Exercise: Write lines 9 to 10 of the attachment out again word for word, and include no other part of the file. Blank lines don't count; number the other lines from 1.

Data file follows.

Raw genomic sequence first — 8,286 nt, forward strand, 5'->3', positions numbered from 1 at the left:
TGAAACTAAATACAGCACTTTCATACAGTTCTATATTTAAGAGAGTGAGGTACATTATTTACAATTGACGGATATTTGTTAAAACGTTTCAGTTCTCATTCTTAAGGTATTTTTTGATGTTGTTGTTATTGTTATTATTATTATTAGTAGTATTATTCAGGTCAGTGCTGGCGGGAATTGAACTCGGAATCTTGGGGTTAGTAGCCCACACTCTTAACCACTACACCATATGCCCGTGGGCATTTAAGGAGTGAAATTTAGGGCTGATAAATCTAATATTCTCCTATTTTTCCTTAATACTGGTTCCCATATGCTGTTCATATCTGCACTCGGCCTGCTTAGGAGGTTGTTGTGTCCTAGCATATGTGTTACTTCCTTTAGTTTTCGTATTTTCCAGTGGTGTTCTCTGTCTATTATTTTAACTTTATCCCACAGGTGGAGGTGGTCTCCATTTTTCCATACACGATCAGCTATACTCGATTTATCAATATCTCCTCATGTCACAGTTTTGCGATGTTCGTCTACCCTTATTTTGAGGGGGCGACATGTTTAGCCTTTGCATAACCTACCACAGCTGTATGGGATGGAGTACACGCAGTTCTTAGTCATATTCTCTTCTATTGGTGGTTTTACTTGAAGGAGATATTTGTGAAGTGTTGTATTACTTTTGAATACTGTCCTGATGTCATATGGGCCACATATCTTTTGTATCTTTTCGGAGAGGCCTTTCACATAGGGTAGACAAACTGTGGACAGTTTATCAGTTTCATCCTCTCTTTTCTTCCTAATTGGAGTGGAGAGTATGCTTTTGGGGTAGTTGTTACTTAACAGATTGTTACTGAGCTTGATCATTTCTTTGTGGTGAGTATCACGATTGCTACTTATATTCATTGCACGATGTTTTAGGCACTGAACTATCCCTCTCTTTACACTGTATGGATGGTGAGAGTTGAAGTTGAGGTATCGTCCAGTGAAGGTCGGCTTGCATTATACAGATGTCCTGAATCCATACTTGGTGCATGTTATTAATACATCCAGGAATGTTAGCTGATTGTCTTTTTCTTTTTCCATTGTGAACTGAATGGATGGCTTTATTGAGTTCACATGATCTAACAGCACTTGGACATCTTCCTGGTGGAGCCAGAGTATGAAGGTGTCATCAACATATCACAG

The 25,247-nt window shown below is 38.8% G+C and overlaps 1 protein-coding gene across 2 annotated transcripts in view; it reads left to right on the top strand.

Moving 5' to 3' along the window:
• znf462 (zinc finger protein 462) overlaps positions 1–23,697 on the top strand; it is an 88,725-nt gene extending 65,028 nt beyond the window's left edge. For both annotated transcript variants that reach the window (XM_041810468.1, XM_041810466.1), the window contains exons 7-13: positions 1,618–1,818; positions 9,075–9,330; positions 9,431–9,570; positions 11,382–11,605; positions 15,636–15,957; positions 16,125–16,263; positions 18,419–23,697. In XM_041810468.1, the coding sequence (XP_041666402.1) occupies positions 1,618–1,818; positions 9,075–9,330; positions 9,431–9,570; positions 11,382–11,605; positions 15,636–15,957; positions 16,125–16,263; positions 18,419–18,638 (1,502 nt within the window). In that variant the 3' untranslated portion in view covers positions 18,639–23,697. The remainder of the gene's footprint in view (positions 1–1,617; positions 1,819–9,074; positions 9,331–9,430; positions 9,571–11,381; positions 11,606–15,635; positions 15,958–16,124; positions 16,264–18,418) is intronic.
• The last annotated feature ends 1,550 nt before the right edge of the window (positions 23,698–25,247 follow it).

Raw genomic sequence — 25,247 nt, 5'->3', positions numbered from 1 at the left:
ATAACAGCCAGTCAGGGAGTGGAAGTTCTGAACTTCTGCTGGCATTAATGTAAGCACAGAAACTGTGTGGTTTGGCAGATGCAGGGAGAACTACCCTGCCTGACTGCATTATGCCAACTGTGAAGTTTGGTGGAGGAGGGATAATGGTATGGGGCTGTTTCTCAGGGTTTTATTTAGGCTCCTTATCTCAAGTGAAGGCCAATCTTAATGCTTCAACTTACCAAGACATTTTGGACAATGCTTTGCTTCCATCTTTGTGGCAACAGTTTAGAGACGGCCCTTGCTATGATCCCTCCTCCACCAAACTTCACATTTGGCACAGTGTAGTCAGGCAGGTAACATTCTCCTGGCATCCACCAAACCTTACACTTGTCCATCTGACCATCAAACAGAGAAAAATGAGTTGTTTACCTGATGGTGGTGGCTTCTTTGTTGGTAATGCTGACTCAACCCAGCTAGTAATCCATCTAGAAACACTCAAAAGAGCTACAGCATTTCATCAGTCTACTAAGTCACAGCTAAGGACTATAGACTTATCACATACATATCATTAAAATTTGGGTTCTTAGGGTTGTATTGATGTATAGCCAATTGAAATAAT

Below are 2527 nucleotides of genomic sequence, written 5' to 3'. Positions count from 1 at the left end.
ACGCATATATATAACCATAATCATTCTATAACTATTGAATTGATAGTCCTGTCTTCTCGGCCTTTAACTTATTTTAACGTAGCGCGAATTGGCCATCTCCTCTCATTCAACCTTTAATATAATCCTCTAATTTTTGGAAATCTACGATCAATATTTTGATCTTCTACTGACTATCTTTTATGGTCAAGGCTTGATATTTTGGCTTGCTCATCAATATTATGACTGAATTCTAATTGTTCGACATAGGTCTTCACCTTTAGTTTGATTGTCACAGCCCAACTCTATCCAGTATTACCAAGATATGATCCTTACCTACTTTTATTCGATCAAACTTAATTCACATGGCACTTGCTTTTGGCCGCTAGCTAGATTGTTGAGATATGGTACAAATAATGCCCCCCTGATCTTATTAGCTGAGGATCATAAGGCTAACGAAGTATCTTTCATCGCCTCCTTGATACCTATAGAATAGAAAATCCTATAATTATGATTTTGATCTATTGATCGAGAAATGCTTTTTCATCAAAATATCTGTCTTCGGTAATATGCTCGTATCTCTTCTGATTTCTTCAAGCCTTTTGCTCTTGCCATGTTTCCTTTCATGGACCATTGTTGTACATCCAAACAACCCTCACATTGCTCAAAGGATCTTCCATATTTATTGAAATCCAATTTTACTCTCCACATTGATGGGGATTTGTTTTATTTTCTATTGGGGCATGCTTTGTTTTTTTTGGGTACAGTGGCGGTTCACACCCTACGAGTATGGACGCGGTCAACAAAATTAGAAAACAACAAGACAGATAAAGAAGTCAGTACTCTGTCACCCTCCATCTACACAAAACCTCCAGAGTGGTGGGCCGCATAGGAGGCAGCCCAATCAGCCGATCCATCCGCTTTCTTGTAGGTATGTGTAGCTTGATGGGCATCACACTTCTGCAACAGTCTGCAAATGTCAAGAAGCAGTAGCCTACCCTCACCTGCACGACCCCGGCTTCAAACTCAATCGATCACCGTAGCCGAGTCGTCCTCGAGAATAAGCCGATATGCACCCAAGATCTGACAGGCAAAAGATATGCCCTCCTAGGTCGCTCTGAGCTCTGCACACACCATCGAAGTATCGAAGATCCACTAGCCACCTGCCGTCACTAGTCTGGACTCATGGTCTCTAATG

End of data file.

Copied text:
Below are 2527 nucleotides of genomic sequence, written 5' to 3'. Positions count from 1 at the left end.
ACGCATATATATAACCATAATCATTCTATAACTATTGAATTGATAGTCCTGTCTTCTCGGCCTTTAACTTATTTTAACGTAGCGCGAATTGGCCATCTCCTCTCATTCAACCTTTAATATAATCCTCTAATTTTTGGAAATCTACGATCAATATTTTGATCTTCTACTGACTATCTTTTATGGTCAAGGCTTGATATTTTGGCTTGCTCATCAATATTATGACTGAATTCTAATTGTTCGACATAGGTCTTCACCTTTAGTTTGATTGTCACAGCCCAACTCTATCCAGTATTACCAAGATATGATCCTTACCTACTTTTATTCGATCAAACTTAATTCACATGGCACTTGCTTTTGGCCGCTAGCTAGATTGTTGAGATATGGTACAAATAATGCCCCCCTGATCTTATTAGCTGAGGATCATAAGGCTAACGAAGTATCTTTCATCGCCTCCTTGATACCTATAGAATAGAAAATCCTATAATTATGATTTTGATCTATTGATCGAGAAATGCTTTTTCATCAAAATATCTGTCTTCGGTAATATGCTCGTATCTCTTCTGATTTCTTCAAGCCTTTTGCTCTTGCCATGTTTCCTTTCATGGACCATTGTTGTACATCCAAACAACCCTCACATTGCTCAAAGGATCTTCCATATTTATTGAAATCCAATTTTACTCTCCACATTGATGGGGATTTGTTTTATTTTCTATTGGGGCATGCTTTGTTTTTTTTGGGTACAGTGGCGGTTCACACCCTACGAGTATGGACGCGGTCAACAAAATTAGAAAACAACAAGACAGATAAAGAAGTCAGTACTCTGTCACCCTCCATCTACACAAAACCTCCAGAGTGGTGGGCCGCATAGGAGGCAGCCCAATCAGCCGATCCATCCGCTTTCTTGTAGGTATGTGTAGCTTGATGGGCATCACACTTCTGCAACAGTCTGCAAATGTCAAGAAGCAGTAGCCTACCCTCACCTGCACGACCCCGGCTTCAAACTCAATCGATCACCGTAGCCGAGTCGTCCTCGAGAATAAGCCGATATGCACCCAAGATCTGACAGGCAAAAGATATGCCCTCCTAGGTCGCTCTGAGCTCTGCACACACCATCGAAGTATCGAAGATCCACTAGCCACCTGCCGTCACTAGTCTGGACTCATGGTCTCTAATG